Deletions in the S1 domain of Rrp5p cause processing at a novel site in ITS1 of yeast pre-rRNA that depends on Rex4p.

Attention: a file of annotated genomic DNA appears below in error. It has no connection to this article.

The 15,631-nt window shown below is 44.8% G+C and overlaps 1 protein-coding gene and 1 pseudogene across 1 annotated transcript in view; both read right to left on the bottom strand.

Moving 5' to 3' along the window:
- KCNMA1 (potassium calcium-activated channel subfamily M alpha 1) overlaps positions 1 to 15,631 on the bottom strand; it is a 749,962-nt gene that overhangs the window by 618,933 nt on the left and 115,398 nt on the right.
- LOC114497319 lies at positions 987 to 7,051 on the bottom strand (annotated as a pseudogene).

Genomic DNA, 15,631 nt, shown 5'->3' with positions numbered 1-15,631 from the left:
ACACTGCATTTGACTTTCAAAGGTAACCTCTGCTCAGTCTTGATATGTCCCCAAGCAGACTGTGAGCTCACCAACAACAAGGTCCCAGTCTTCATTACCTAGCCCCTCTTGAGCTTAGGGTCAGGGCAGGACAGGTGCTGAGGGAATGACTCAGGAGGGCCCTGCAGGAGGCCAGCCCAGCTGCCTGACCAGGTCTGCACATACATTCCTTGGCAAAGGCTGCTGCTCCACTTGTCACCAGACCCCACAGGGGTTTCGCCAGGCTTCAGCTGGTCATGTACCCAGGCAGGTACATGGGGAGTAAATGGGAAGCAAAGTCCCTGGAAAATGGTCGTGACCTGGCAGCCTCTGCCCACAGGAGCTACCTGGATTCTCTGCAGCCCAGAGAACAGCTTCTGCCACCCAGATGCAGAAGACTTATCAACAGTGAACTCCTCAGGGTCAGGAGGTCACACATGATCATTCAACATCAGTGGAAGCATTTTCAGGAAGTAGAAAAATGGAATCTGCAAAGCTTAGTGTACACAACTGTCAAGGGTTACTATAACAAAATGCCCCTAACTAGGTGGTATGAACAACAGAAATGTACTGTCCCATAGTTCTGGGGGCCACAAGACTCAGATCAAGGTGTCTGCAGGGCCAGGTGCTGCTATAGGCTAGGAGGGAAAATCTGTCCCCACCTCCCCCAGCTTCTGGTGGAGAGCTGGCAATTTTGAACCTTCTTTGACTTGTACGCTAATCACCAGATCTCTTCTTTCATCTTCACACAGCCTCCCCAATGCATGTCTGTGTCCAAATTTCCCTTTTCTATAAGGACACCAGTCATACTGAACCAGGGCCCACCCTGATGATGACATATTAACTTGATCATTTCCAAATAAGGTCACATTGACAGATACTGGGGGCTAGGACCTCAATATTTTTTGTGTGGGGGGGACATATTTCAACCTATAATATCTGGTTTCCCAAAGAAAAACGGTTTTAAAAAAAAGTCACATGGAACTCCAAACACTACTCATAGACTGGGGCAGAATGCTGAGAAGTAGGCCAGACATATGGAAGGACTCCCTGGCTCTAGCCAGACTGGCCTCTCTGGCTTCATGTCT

Rrp5p is the only protein so far known to be required for the processing of yeast pre-rRNA at both the early sites A0, A1 and A2 leading to 18S rRNA and at site A3, the first step specific for the pathway leading to 5.8S/25S rRNA. Previous in vivo mutational analysis of Rrp5p demonstrated that the first 8 of its 12 S1 RNA-binding motifs are involved in the formation of the 'short' form of 5.8S rRNA (5.8S(S)), which is the predominant species under normal conditions. We have constructed two strains in which the genomic RRP5 gene has been replaced by an rrp5 deletion mutant lacking either S1 motifs 3-5 (rrp5-Delta3) or 5-8 (rrp5-Delta4). The first mutant synthesizes almost exclusively 5.8S(L) rRNA, whereas the second one still produces a considerable amount of the 5.8S(S) species. Nevertheless, both mutations were found to block cleavage at site A3 completely. Instead, a novel processing event occurs at a site in a conserved stem-loop structure located between sites A2 and A3, which we have named A4. A synthetic lethality screen using the rrp5-Delta3 and rrp-Delta4 mutations identified the REX4 gene, which encodes a non-essential protein belonging to a class of related yeast proteins that includes several known 3'-->5' exonucleases. Inactivation of the REX4 gene in rrp5-Delta3 or rrp-Delta4 cells abolished cleavage at A4, restored cleavage at A3 and returned the 5.8S(S):5.8S(L) ratio to the wild-type value. The sl phenotype of the rrp5Delta/rex4(-) double mutants appears to be due to a severe disturbance in ribosomal subunit assembly, rather than pre-rRNA processing. The data provide direct evidence for a crucial role of the multiple S1 motifs of Rrp5p in ensuring the correct assembly and action of the processing complex responsible for cleavage at site A3. Furthermore, they clearly implicate Rex4p in both pre-rRNA processing and ribosome assembly, even though this protein is not essential for yeast.
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